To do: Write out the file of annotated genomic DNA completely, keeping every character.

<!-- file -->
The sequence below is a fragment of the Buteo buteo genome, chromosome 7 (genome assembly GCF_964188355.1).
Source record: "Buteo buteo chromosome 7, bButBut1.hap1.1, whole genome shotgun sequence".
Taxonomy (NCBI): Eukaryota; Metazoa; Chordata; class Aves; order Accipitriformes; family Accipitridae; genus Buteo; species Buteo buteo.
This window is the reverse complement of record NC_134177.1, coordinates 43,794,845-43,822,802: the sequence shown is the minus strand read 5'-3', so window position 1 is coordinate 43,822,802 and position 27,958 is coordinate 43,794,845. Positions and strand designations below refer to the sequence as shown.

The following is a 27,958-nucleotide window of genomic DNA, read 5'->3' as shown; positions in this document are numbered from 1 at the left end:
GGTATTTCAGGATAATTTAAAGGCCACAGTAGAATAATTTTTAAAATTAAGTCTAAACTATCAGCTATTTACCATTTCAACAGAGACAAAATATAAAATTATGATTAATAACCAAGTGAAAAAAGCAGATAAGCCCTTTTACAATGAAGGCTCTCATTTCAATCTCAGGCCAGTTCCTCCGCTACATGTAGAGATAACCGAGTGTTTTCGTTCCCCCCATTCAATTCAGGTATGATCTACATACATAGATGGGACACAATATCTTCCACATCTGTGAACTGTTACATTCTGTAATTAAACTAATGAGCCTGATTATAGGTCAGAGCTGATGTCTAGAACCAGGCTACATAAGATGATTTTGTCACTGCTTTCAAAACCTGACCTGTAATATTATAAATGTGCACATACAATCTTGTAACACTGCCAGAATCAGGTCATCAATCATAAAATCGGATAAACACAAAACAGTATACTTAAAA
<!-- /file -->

The sequence below is a fragment of the Buteo buteo genome, chromosome 7 (genome assembly GCF_964188355.1).
Source record: "Buteo buteo chromosome 7, bButBut1.hap1.1, whole genome shotgun sequence".
Taxonomy (NCBI): Eukaryota; Metazoa; Chordata; class Aves; order Accipitriformes; family Accipitridae; genus Buteo; species Buteo buteo.
This window is the reverse complement of record NC_134177.1, coordinates 43,794,845-43,822,802: the sequence shown is the minus strand read 5'-3', so window position 1 is coordinate 43,822,802 and position 27,958 is coordinate 43,794,845. Positions and strand designations below refer to the sequence as shown.

The following is a 27,958-nucleotide window of genomic DNA, read 5'->3' as shown; positions in this document are numbered from 1 at the left end:
GGTATTTCAGGATAATTTAAAGGCCACAGTAGAATAATTTTTAAAATTAAGTCTAAACTATCAGCTATTTACCATTTCAACAGAGACAAAATATAAAATTATGATTAATAACCAAGTGAAAAAAGCAGATAAGCCCTTTTACAATGAAGGCTCTCATTTCAATCTCAGGCCAGTTCCTCCGCTACATGTAGAGATAACCGAGTGTTTTCGTTCCCCCCATTCAATTCAGGTATGATCTACATACATAGATGGGACACAATATCTTCCACATCTGTGAACTGTTACATTCTGTAATTAAACTAATGAGCCTGATTATAGGTCAGAGCTGATGTCTAGAACCAGGCTACATAAGATGATTTTGTCACTGCTTTCAAAACCTGACCTGTAATATTATAAATGTGCACATACAATCTTGTAACACTGCCAGAATCAGGTCATCAATCATAAAATCGGATAAACACAAAACAGTATACTTAAAA